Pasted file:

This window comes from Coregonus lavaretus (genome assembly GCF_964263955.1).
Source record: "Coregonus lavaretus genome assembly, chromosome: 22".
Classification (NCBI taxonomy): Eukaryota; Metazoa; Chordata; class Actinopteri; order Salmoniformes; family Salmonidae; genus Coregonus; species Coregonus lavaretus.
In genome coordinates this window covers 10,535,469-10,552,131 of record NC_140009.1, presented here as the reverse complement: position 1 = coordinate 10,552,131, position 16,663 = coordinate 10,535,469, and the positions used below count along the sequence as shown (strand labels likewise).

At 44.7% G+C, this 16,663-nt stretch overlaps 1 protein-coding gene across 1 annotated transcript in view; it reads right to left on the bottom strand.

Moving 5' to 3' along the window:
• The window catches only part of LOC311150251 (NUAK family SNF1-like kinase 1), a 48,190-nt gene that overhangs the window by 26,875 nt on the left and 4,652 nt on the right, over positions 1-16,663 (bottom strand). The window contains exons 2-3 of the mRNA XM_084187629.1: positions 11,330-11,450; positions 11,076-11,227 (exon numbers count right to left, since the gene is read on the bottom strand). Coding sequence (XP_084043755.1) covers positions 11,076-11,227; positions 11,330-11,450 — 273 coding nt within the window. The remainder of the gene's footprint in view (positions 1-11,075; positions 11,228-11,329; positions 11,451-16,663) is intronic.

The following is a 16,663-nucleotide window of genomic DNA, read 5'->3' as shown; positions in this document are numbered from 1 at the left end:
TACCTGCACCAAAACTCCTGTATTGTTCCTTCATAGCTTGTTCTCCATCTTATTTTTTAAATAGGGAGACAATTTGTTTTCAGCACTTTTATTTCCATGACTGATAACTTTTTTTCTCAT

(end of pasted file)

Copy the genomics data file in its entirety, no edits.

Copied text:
This window comes from Coregonus lavaretus (genome assembly GCF_964263955.1).
Source record: "Coregonus lavaretus genome assembly, chromosome: 22".
Classification (NCBI taxonomy): Eukaryota; Metazoa; Chordata; class Actinopteri; order Salmoniformes; family Salmonidae; genus Coregonus; species Coregonus lavaretus.
In genome coordinates this window covers 10,535,469-10,552,131 of record NC_140009.1, presented here as the reverse complement: position 1 = coordinate 10,552,131, position 16,663 = coordinate 10,535,469, and the positions used below count along the sequence as shown (strand labels likewise).

At 44.7% G+C, this 16,663-nt stretch overlaps 1 protein-coding gene across 1 annotated transcript in view; it reads right to left on the bottom strand.

Moving 5' to 3' along the window:
• The window catches only part of LOC311150251 (NUAK family SNF1-like kinase 1), a 48,190-nt gene that overhangs the window by 26,875 nt on the left and 4,652 nt on the right, over positions 1-16,663 (bottom strand). The window contains exons 2-3 of the mRNA XM_084187629.1: positions 11,330-11,450; positions 11,076-11,227 (exon numbers count right to left, since the gene is read on the bottom strand). Coding sequence (XP_084043755.1) covers positions 11,076-11,227; positions 11,330-11,450 — 273 coding nt within the window. The remainder of the gene's footprint in view (positions 1-11,075; positions 11,228-11,329; positions 11,451-16,663) is intronic.

The following is a 16,663-nucleotide window of genomic DNA, read 5'->3' as shown; positions in this document are numbered from 1 at the left end:
TACCTGCACCAAAACTCCTGTATTGTTCCTTCATAGCTTGTTCTCCATCTTATTTTTTAAATAGGGAGACAATTTGTTTTCAGCACTTTTATTTCCATGACTGATAACTTTTTTTCTCAT